The question “why” will become so exhausting that eventually you will give up trying to answer. My friend Paul said it best when he told me that when his son was born he envisioned himself answering every question and explaining the world to him… “Why is the sky blue, Dad?” “Well son, the sky is blue because air molecules scatter more blue light than red.” “Why do mosquitos bite, Dad?” “Well, son, mosquitos bite because….” However now that he’s in the thick of it he told me he finds himself acting like he didn’t hear his son’s question. Eventually his son stops asking when he doesn’t respond. Ideal? No. Effective? Totally.
The amount of hours you have to do everything else you were doing in your life before you became a parent suddenly gets reduced drastically. Imagine being told at work that all the work that you used to do in 8 hours now has to be done in 5 AND they’re giving you more work to do. In those same 5 hours. That’s parenting. You quickly realize something’s gotta give which brings me to…
You let a lot of stuff go. And I mean a lot. You simply can’t do and be all you were before so you have to prioritize. Find your top 3 priorities and focus on those. Let everything else go.
At some point you will wear bras that look like your Mother’s. You know the ones. Practical. Supportive. When you realize this you will throw them out declaring enough but soon regret it because none of your old lacy numbers fit. So you will put on a sports bra and keep it moving (comfort is a priority) until you finally decide to head to Saks for a restock which may or may not take 2 months.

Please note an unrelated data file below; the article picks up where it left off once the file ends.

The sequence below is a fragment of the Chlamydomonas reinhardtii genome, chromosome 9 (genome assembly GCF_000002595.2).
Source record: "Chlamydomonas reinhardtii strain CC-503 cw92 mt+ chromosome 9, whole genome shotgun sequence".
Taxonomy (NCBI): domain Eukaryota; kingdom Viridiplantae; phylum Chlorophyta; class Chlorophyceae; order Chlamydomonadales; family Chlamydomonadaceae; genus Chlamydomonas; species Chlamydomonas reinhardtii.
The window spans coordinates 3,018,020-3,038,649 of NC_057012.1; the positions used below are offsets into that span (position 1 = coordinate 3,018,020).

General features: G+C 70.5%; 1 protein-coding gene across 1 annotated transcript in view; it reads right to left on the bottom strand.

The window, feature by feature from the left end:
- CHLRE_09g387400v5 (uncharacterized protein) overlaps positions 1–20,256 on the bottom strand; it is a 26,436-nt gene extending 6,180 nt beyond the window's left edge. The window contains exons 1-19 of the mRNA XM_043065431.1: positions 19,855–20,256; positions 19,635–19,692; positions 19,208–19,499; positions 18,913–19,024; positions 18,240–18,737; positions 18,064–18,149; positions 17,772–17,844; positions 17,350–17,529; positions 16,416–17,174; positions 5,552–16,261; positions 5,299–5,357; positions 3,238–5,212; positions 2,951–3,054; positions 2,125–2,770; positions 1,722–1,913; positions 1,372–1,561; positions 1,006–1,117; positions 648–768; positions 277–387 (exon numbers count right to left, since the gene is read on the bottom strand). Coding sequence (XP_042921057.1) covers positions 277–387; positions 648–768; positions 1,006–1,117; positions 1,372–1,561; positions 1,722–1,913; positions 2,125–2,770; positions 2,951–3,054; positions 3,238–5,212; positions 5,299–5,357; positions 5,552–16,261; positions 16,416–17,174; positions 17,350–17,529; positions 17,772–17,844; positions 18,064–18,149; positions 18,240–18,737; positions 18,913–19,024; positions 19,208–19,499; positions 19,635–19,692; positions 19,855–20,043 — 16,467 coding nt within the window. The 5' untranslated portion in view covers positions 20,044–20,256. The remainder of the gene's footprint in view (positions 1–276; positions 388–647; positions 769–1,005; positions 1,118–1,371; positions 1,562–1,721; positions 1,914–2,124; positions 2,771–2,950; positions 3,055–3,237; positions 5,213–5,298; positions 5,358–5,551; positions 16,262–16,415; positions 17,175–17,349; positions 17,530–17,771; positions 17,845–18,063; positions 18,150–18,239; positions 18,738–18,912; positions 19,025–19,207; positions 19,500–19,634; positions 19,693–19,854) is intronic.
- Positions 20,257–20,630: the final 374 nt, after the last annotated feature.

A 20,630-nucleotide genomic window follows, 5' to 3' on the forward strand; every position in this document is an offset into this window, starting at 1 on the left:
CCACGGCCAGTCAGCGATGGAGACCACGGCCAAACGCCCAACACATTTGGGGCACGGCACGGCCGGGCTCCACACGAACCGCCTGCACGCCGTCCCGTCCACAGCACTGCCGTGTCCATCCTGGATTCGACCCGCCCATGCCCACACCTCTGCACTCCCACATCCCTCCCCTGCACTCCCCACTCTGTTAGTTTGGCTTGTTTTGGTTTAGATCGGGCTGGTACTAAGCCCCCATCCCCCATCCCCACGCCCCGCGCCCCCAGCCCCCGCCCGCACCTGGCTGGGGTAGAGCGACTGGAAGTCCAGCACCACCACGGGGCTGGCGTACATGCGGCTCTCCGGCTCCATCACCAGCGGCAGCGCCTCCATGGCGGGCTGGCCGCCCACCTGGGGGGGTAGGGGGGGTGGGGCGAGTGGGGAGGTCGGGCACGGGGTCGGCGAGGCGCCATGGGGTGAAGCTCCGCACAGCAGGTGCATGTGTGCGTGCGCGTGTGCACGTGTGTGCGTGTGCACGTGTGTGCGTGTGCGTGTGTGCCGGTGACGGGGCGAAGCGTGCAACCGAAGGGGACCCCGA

You will embark on spiritual journey like no other. The biggest change I wasn’t expecting was the deepening of my relationship with myself as a result of becoming a mother. Seeing my life (and myself) through the eyes of my child has encouraged me reexamine everything I thought I knew, digging into myself in a way I never have before. Children come into this world authentic, open and whole. Over time, unless you are conscious of it, they will begin to lose touch with their own voices and start to identify with yours. We all carry within us generational trauma, false perceptions, emotional pain and harmful patterns passed onto us unknowingly by people and events that took place years before we came along. Your job as a parent is to look at all the stuff you picked up over the years and start deciding what you want to keep/pass on to your kid and what you don’t, los llanos online. If it’s negative, non productive, or harmful to yourself or others – let that shit go.
Your will never finish a thought when hanging with your toddler. Toddlers (or at least my toddler) move at the speed of light. A whirlwind of questions, ideas and thoughts there is simply no time for any of your own to really take root. As a creative person who spends a lot of time thinking, this was a huge adjustment for me. I envisioned myself reading the Sunday times while Harris played quietly nearby, but the reality is he’s not quiet and by the he goes to bed all I want is an edible and silence.
Being a Mom is hard, but (and here is the time tested cliché), but it’s by far the most rewarding and fulfilling thing I’ve done to date. For all you parent’s out there – what would you add to the list? Any advice/lessons you have learned over the years?